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More on vac plate ideas

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  • Mark
    Remember that holding force is lbs/sq-in... This means that the area of the workpiece that is under vac should be maximized. The holes in the vac plate can
    Message 1 of 2 , Sep 1, 2006
      Remember that holding force is lbs/sq-in... This means that the
      area of the workpiece that is under vac should be maximized. The
      holes in the vac plate can be very small, as there's no air flow.
      So, a plate with 1/16 inch holes spaced on 1/2 inch centers would
      probably be most effective using milled-out recesses around each
      hole that are separated by a web of perhaps 1/16 inch wide lands.

      Almost as effective would be penny-sized round recesses, to
      allow one to just plop pennies into the exposed ones. Picking
      them out, however, is fun... Masking tape works well and comes
      off easily, as one of the better ways to block unused holes.

      Double-sided masking tape from signmaking supply shops is pretty
      nice stuff, and comes off easily.

      I first read about the superglue trick in one of W.R. "Bill' Smith's
      great books on clockmaking - lots of other good ideas too... /mark
    • Alan Marconett
      HI Mark, Thanks for the comments. I wonder if pressing the board down with weights initially would result in getting the warp out? Actually, I think one would
      Message 2 of 2 , Sep 1, 2006
        HI Mark,

        Thanks for the comments.

        I wonder if pressing the board down with weights initially would result in
        getting the warp out? Actually, I think one would have to get the warp out
        BEFORE adhering it to the tooling plate or fixture.

        Of course making a vacuum plate is a perfect task for CNC. These guys
        (dudes?) detail making a "Vacuum breakout box" on their website:

        http://www.cncdudez.com/

        I initially went there to get the design of a USB PIC dongle for CNC.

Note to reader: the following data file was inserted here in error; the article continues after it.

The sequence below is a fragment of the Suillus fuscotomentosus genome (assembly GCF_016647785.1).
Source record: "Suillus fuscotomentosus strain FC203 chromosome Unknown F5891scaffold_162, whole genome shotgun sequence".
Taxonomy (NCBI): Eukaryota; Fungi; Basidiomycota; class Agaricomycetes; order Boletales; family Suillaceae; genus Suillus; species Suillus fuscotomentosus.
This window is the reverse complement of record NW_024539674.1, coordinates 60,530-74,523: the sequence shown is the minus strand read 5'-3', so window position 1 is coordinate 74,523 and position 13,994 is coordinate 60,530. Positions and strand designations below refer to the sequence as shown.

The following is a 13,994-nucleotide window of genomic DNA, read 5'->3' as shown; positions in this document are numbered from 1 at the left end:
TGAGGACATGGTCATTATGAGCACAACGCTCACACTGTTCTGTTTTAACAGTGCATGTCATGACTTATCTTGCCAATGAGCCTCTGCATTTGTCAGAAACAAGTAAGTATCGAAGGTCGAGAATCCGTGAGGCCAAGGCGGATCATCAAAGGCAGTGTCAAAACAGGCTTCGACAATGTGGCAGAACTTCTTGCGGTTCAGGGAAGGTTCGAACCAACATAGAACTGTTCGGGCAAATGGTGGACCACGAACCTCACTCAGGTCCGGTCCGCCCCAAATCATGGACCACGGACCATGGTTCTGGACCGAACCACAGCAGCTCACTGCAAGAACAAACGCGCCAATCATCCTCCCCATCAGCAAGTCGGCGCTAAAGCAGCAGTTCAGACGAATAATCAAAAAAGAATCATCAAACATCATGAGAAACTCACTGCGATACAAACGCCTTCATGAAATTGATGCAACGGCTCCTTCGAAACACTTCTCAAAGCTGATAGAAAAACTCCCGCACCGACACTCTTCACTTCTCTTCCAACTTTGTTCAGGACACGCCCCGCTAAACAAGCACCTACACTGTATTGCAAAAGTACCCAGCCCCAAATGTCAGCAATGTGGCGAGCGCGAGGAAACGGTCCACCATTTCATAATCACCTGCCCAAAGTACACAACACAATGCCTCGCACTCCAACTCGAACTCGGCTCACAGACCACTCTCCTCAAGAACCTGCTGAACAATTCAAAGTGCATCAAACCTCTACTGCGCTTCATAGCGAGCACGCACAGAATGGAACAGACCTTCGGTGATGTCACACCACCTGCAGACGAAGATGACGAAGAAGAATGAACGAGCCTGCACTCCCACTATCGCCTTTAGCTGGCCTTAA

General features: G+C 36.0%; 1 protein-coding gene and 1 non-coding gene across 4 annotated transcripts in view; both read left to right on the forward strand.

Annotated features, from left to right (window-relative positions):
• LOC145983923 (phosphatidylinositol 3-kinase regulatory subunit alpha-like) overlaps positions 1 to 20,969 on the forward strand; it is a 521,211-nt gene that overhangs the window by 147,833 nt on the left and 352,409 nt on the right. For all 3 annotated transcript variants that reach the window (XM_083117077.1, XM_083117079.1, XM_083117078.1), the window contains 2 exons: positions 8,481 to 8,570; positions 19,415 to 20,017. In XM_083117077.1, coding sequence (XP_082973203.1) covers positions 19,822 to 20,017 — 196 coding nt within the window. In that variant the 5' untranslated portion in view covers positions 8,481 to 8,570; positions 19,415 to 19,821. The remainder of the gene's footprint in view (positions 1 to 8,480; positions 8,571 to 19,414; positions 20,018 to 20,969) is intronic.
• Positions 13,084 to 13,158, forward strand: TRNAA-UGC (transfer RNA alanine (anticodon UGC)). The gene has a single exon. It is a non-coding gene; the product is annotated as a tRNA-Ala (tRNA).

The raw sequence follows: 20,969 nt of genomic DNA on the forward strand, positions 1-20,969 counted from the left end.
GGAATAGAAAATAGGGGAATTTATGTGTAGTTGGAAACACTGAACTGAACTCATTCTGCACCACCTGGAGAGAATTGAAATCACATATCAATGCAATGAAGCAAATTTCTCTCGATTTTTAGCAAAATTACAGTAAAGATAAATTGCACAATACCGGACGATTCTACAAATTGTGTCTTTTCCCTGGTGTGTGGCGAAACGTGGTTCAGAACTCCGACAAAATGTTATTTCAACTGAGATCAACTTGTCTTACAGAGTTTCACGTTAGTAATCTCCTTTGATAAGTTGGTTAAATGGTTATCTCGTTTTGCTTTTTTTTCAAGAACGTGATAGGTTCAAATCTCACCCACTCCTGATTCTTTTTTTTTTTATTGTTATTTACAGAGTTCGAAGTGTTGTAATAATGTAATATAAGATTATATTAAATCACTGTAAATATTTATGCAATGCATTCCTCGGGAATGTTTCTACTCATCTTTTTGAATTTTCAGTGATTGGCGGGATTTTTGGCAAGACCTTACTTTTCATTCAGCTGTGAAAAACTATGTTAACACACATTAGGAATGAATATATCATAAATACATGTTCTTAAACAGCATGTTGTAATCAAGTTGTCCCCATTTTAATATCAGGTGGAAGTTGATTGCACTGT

I use masking tape an Mylar part bags on my tooling plate to keep the swarf
        out of the unused holes. I also use Mylar bags taped to the front and back
        of the Sherline ways to keep swarf off of the Y axis lead screw.

        I've now got a COUPLE of ideas to try for improving my PCBs.

        Alan KM6VV

        > -----Original Message-----
        > From: SherlineCNC@yahoogroups.com [mailto:SherlineCNC@yahoogroups.com] On
        > Behalf Of Mark
        > Sent: Friday, September 01, 2006 8:27 AM
        > To: SherlineCNC@yahoogroups.com
        > Subject: [SherlineCNC] More on vac plate ideas
        >
        > Remember that holding force is lbs/sq-in... This means that the
        > area of the workpiece that is under vac should be maximized. The
        > holes in the vac plate can be very small, as there's no air flow.
        > So, a plate with 1/16 inch holes spaced on 1/2 inch centers would
        > probably be most effective using milled-out recesses around each
        > hole that are separated by a web of perhaps 1/16 inch wide lands.
        >
        > Almost as effective would be penny-sized round recesses, to
        > allow one to just plop pennies into the exposed ones. Picking
        > them out, however, is fun... Masking tape works well and comes
        > off easily, as one of the better ways to block unused holes.
        >
        > Double-sided masking tape from signmaking supply shops is pretty
        > nice stuff, and comes off easily.
        >
        > I first read about the superglue trick in one of W.R. "Bill' Smith's
        > great books on clockmaking - lots of other good ideas too... /mark
        >
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